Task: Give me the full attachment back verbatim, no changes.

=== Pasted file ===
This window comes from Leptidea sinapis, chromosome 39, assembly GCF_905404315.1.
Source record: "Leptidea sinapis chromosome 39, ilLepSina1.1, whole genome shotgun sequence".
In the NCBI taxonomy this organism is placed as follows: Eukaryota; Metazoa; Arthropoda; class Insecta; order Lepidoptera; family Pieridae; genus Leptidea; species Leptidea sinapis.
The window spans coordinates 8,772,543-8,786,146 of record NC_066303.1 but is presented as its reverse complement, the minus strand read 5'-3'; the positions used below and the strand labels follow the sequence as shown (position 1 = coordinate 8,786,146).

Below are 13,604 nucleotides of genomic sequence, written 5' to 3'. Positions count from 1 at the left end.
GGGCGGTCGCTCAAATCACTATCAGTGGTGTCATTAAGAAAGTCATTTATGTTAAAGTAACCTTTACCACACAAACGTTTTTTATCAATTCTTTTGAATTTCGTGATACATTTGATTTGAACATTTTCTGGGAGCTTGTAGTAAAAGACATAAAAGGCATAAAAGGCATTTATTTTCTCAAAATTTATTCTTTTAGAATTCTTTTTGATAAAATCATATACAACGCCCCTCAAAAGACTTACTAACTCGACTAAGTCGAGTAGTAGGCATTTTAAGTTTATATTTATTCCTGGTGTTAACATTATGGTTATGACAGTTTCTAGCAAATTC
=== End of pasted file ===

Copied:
This window comes from Leptidea sinapis, chromosome 39, assembly GCF_905404315.1.
Source record: "Leptidea sinapis chromosome 39, ilLepSina1.1, whole genome shotgun sequence".
In the NCBI taxonomy this organism is placed as follows: Eukaryota; Metazoa; Arthropoda; class Insecta; order Lepidoptera; family Pieridae; genus Leptidea; species Leptidea sinapis.
The window spans coordinates 8,772,543-8,786,146 of record NC_066303.1 but is presented as its reverse complement, the minus strand read 5'-3'; the positions used below and the strand labels follow the sequence as shown (position 1 = coordinate 8,786,146).

Below are 13,604 nucleotides of genomic sequence, written 5' to 3'. Positions count from 1 at the left end.
GGGCGGTCGCTCAAATCACTATCAGTGGTGTCATTAAGAAAGTCATTTATGTTAAAGTAACCTTTACCACACAAACGTTTTTTATCAATTCTTTTGAATTTCGTGATACATTTGATTTGAACATTTTCTGGGAGCTTGTAGTAAAAGACATAAAAGGCATAAAAGGCATTTATTTTCTCAAAATTTATTCTTTTAGAATTCTTTTTGATAAAATCATATACAACGCCCCTCAAAAGACTTACTAACTCGACTAAGTCGAGTAGTAGGCATTTTAAGTTTATATTTATTCCTGGTGTTAACATTATGGTTATGACAGTTTCTAGCAAATTC